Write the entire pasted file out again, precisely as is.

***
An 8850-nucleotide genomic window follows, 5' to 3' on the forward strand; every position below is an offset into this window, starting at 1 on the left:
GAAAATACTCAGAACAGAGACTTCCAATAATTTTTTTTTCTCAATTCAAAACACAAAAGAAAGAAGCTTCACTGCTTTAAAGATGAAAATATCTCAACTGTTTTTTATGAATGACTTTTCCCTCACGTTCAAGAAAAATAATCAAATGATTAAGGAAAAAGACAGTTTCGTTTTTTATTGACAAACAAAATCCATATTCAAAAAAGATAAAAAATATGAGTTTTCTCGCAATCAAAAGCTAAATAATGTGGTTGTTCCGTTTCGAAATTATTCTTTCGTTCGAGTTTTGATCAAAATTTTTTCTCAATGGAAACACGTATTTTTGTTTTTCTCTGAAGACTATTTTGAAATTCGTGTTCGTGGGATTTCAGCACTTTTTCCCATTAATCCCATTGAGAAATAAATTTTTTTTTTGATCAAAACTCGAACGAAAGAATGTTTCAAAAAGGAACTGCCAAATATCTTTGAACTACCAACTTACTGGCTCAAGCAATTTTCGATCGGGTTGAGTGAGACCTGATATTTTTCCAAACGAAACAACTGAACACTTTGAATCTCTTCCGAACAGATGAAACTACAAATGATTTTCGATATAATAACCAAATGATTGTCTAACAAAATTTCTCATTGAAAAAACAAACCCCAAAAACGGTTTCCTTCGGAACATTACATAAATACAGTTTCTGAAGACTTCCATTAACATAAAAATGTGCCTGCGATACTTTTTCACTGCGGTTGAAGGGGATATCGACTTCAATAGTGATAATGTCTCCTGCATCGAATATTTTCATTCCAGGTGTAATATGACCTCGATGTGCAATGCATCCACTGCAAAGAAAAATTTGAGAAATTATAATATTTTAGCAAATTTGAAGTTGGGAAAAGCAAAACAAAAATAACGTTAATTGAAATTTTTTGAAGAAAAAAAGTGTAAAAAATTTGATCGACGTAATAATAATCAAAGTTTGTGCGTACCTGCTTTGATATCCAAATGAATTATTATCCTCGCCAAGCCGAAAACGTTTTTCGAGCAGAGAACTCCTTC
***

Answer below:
An 8850-nucleotide genomic window follows, 5' to 3' on the forward strand; every position below is an offset into this window, starting at 1 on the left:
GAAAATACTCAGAACAGAGACTTCCAATAATTTTTTTTTCTCAATTCAAAACACAAAAGAAAGAAGCTTCACTGCTTTAAAGATGAAAATATCTCAACTGTTTTTTATGAATGACTTTTCCCTCACGTTCAAGAAAAATAATCAAATGATTAAGGAAAAAGACAGTTTCGTTTTTTATTGACAAACAAAATCCATATTCAAAAAAGATAAAAAATATGAGTTTTCTCGCAATCAAAAGCTAAATAATGTGGTTGTTCCGTTTCGAAATTATTCTTTCGTTCGAGTTTTGATCAAAATTTTTTCTCAATGGAAACACGTATTTTTGTTTTTCTCTGAAGACTATTTTGAAATTCGTGTTCGTGGGATTTCAGCACTTTTTCCCATTAATCCCATTGAGAAATAAATTTTTTTTTTGATCAAAACTCGAACGAAAGAATGTTTCAAAAAGGAACTGCCAAATATCTTTGAACTACCAACTTACTGGCTCAAGCAATTTTCGATCGGGTTGAGTGAGACCTGATATTTTTCCAAACGAAACAACTGAACACTTTGAATCTCTTCCGAACAGATGAAACTACAAATGATTTTCGATATAATAACCAAATGATTGTCTAACAAAATTTCTCATTGAAAAAACAAACCCCAAAAACGGTTTCCTTCGGAACATTACATAAATACAGTTTCTGAAGACTTCCATTAACATAAAAATGTGCCTGCGATACTTTTTCACTGCGGTTGAAGGGGATATCGACTTCAATAGTGATAATGTCTCCTGCATCGAATATTTTCATTCCAGGTGTAATATGACCTCGATGTGCAATGCATCCACTGCAAAGAAAAATTTGAGAAATTATAATATTTTAGCAAATTTGAAGTTGGGAAAAGCAAAACAAAAATAACGTTAATTGAAATTTTTTGAAGAAAAAAAGTGTAAAAAATTTGATCGACGTAATAATAATCAAAGTTTGTGCGTACCTGCTTTGATATCCAAATGAATTATTATCCTCGCCAAGCCGAAAACGTTTTTCGAGCAGAGAACTCCTTC